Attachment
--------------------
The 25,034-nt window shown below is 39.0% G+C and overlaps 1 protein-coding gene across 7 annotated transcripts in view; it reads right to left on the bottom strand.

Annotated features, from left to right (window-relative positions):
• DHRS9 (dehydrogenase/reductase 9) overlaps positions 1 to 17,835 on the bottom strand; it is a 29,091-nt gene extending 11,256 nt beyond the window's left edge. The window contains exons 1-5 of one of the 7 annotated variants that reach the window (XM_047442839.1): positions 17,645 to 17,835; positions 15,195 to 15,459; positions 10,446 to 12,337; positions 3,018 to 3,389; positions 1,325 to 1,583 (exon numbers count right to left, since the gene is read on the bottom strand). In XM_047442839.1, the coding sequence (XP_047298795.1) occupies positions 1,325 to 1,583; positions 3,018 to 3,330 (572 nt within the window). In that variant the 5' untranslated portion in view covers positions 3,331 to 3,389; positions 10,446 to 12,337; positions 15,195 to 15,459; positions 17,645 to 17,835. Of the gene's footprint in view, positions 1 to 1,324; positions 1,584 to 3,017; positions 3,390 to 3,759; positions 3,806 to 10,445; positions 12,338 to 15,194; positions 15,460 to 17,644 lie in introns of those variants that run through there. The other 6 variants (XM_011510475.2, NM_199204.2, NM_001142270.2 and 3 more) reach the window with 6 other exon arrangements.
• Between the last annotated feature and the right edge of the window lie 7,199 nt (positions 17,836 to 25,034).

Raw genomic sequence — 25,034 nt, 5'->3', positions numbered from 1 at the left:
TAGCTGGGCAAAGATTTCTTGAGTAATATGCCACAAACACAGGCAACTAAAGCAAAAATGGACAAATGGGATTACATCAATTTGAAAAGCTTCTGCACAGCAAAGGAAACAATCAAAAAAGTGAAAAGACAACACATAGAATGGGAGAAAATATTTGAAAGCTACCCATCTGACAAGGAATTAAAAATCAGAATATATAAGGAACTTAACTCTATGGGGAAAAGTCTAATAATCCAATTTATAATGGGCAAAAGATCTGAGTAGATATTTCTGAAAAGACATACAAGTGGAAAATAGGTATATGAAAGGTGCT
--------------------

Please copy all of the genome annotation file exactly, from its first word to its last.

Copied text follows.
The 25,034-nt window shown below is 39.0% G+C and overlaps 1 protein-coding gene across 7 annotated transcripts in view; it reads right to left on the bottom strand.

Annotated features, from left to right (window-relative positions):
• DHRS9 (dehydrogenase/reductase 9) overlaps positions 1 to 17,835 on the bottom strand; it is a 29,091-nt gene extending 11,256 nt beyond the window's left edge. The window contains exons 1-5 of one of the 7 annotated variants that reach the window (XM_047442839.1): positions 17,645 to 17,835; positions 15,195 to 15,459; positions 10,446 to 12,337; positions 3,018 to 3,389; positions 1,325 to 1,583 (exon numbers count right to left, since the gene is read on the bottom strand). In XM_047442839.1, the coding sequence (XP_047298795.1) occupies positions 1,325 to 1,583; positions 3,018 to 3,330 (572 nt within the window). In that variant the 5' untranslated portion in view covers positions 3,331 to 3,389; positions 10,446 to 12,337; positions 15,195 to 15,459; positions 17,645 to 17,835. Of the gene's footprint in view, positions 1 to 1,324; positions 1,584 to 3,017; positions 3,390 to 3,759; positions 3,806 to 10,445; positions 12,338 to 15,194; positions 15,460 to 17,644 lie in introns of those variants that run through there. The other 6 variants (XM_011510475.2, NM_199204.2, NM_001142270.2 and 3 more) reach the window with 6 other exon arrangements.
• Between the last annotated feature and the right edge of the window lie 7,199 nt (positions 17,836 to 25,034).

Raw genomic sequence — 25,034 nt, 5'->3', positions numbered from 1 at the left:
TAGCTGGGCAAAGATTTCTTGAGTAATATGCCACAAACACAGGCAACTAAAGCAAAAATGGACAAATGGGATTACATCAATTTGAAAAGCTTCTGCACAGCAAAGGAAACAATCAAAAAAGTGAAAAGACAACACATAGAATGGGAGAAAATATTTGAAAGCTACCCATCTGACAAGGAATTAAAAATCAGAATATATAAGGAACTTAACTCTATGGGGAAAAGTCTAATAATCCAATTTATAATGGGCAAAAGATCTGAGTAGATATTTCTGAAAAGACATACAAGTGGAAAATAGGTATATGAAAGGTGCT